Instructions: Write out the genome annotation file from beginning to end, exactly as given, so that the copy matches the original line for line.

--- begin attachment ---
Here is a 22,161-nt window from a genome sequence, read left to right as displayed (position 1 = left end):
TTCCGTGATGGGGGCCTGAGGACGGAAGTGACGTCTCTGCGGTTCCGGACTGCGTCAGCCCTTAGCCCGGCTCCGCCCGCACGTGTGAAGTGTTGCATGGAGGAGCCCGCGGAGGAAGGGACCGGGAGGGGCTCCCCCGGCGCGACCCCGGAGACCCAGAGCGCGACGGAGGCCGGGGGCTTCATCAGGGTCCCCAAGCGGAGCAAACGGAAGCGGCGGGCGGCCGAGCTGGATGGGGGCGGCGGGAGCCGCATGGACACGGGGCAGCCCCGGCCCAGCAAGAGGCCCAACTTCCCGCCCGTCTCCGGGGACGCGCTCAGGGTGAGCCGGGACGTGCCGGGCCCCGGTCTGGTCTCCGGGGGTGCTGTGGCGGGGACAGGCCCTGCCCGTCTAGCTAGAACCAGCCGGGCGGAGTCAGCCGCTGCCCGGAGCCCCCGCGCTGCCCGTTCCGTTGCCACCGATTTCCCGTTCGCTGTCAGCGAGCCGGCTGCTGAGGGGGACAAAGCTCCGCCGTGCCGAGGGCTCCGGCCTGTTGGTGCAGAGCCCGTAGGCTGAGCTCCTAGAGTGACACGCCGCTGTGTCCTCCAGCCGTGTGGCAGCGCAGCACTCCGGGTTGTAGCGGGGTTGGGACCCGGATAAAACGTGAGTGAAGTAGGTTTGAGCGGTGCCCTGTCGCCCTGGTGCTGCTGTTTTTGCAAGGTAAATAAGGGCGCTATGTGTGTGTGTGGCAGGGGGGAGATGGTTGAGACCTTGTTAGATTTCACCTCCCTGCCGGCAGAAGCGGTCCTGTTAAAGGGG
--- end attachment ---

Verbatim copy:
Here is a 22,161-nt window from a genome sequence, read left to right as displayed (position 1 = left end):
TTCCGTGATGGGGGCCTGAGGACGGAAGTGACGTCTCTGCGGTTCCGGACTGCGTCAGCCCTTAGCCCGGCTCCGCCCGCACGTGTGAAGTGTTGCATGGAGGAGCCCGCGGAGGAAGGGACCGGGAGGGGCTCCCCCGGCGCGACCCCGGAGACCCAGAGCGCGACGGAGGCCGGGGGCTTCATCAGGGTCCCCAAGCGGAGCAAACGGAAGCGGCGGGCGGCCGAGCTGGATGGGGGCGGCGGGAGCCGCATGGACACGGGGCAGCCCCGGCCCAGCAAGAGGCCCAACTTCCCGCCCGTCTCCGGGGACGCGCTCAGGGTGAGCCGGGACGTGCCGGGCCCCGGTCTGGTCTCCGGGGGTGCTGTGGCGGGGACAGGCCCTGCCCGTCTAGCTAGAACCAGCCGGGCGGAGTCAGCCGCTGCCCGGAGCCCCCGCGCTGCCCGTTCCGTTGCCACCGATTTCCCGTTCGCTGTCAGCGAGCCGGCTGCTGAGGGGGACAAAGCTCCGCCGTGCCGAGGGCTCCGGCCTGTTGGTGCAGAGCCCGTAGGCTGAGCTCCTAGAGTGACACGCCGCTGTGTCCTCCAGCCGTGTGGCAGCGCAGCACTCCGGGTTGTAGCGGGGTTGGGACCCGGATAAAACGTGAGTGAAGTAGGTTTGAGCGGTGCCCTGTCGCCCTGGTGCTGCTGTTTTTGCAAGGTAAATAAGGGCGCTATGTGTGTGTGTGGCAGGGGGGAGATGGTTGAGACCTTGTTAGATTTCACCTCCCTGCCGGCAGAAGCGGTCCTGTTAAAGGGG